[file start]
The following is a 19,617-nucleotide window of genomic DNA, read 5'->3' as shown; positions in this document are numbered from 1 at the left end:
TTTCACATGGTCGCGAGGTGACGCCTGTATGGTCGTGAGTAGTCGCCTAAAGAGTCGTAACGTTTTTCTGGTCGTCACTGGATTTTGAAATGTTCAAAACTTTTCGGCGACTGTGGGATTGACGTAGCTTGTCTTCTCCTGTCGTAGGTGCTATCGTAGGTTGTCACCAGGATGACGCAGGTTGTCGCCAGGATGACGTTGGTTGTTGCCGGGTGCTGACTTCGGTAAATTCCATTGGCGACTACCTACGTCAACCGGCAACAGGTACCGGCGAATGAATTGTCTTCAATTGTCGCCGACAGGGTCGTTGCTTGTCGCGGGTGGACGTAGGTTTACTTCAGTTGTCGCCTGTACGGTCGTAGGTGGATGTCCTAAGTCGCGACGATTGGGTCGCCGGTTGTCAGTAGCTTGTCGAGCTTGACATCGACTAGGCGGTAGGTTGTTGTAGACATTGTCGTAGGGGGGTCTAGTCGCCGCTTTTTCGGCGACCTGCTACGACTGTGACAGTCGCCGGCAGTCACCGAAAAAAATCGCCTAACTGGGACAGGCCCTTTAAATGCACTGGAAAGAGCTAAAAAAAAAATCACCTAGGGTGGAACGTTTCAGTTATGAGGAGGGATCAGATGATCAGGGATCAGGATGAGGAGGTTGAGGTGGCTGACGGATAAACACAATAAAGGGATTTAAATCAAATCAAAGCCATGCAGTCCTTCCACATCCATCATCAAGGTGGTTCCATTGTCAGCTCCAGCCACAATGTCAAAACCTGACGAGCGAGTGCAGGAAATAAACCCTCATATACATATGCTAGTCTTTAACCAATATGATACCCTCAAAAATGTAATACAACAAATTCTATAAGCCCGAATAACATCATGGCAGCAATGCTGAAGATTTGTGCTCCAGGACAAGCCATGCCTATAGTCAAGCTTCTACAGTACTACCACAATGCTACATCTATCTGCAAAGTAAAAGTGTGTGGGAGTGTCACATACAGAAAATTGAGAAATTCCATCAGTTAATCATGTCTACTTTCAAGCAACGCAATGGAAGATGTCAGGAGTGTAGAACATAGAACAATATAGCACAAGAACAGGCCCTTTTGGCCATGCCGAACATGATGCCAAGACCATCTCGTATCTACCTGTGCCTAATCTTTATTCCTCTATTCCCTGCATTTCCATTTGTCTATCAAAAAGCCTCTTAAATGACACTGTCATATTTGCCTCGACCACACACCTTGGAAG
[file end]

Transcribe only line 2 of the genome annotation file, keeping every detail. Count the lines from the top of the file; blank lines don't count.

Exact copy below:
TTTCACATGGTCGCGAGGTGACGCCTGTATGGTCGTGAGTAGTCGCCTAAAGAGTCGTAACGTTTTTCTGGTCGTCACTGGATTTTGAAATGTTCAAAACTTTTCGGCGACTGTGGGATTGACGTAGCTTGTCTTCTCCTGTCGTAGGTGCTATCGTAGGTTGTCACCAGGATGACGCAGGTTGTCGCCAGGATGACGTTGGTTGTTGCCGGGTGCTGACTTCGGTAAATTCCATTGGCGACTACCTACGTCAACCGGCAACAGGTACCGGCGAATGAATTGTCTTCAATTGTCGCCGACAGGGTCGTTGCTTGTCGCGGGTGGACGTAGGTTTACTTCAGTTGTCGCCTGTACGGTCGTAGGTGGATGTCCTAAGTCGCGACGATTGGGTCGCCGGTTGTCAGTAGCTTGTCGAGCTTGACATCGACTAGGCGGTAGGTTGTTGTAGACATTGTCGTAGGGGGGTCTAGTCGCCGCTTTTTCGGCGACCTGCTACGACTGTGACAGTCGCCGGCAGTCACCGAAAAAAATCGCCTAACTGGGACAGGCCCTTTAAATGCACTGGAAAGAGCTAAAAAAAAAATCACCTAGGGTGGAACGTTTCAGTTATGAGGAGGGATCAGATGATCAGGGATCAGGATGAGGAGGTTGAGGTGGCTGACGGATAAACACAATAAAGGGATTTAAATCAAATCAAAGCCATGCAGTCCTTCCACATCCATCATCAAGGTGGTTCCATTGTCAGCTCCAGCCACAATGTCAAAACCTGACGAGCGAGTGCAGGAAATAAACCCTCATATACATATGCTAGTCTTTAACCAATATGATACCCTCAAAAATGTAATACAACAAATTCTATAAGCCCGAATAACATCATGGCAGCAATGCTGAAGATTTGTGCTCCAGGACAAGCCATGCCTATAGTCAAGCTTCTACAGTACTACCACAATGCTACATCTATCTGCAAAGTAAAAGTGTGTGGGAGTGTCACATACAGAAAATTGAGAAATTCCATCAGTTAATCATGTCTACTTTCAAGCAACGCAATGGAAGATGTCAGGAGTGTAGAACATAGAACAATATAGCACAAGAACAGGCCCTTTTGGCCATGCCGAACATGATGCCAAGACCATCTCGTATCTACCTGTGCCTAATCTTTATTCCTCTATTCCCTGCATTTCCATTTGTCTATCAAAAAGCCTCTTAAATGACACTGTCATATTTGCCTCGACCACACACCTTGGAAG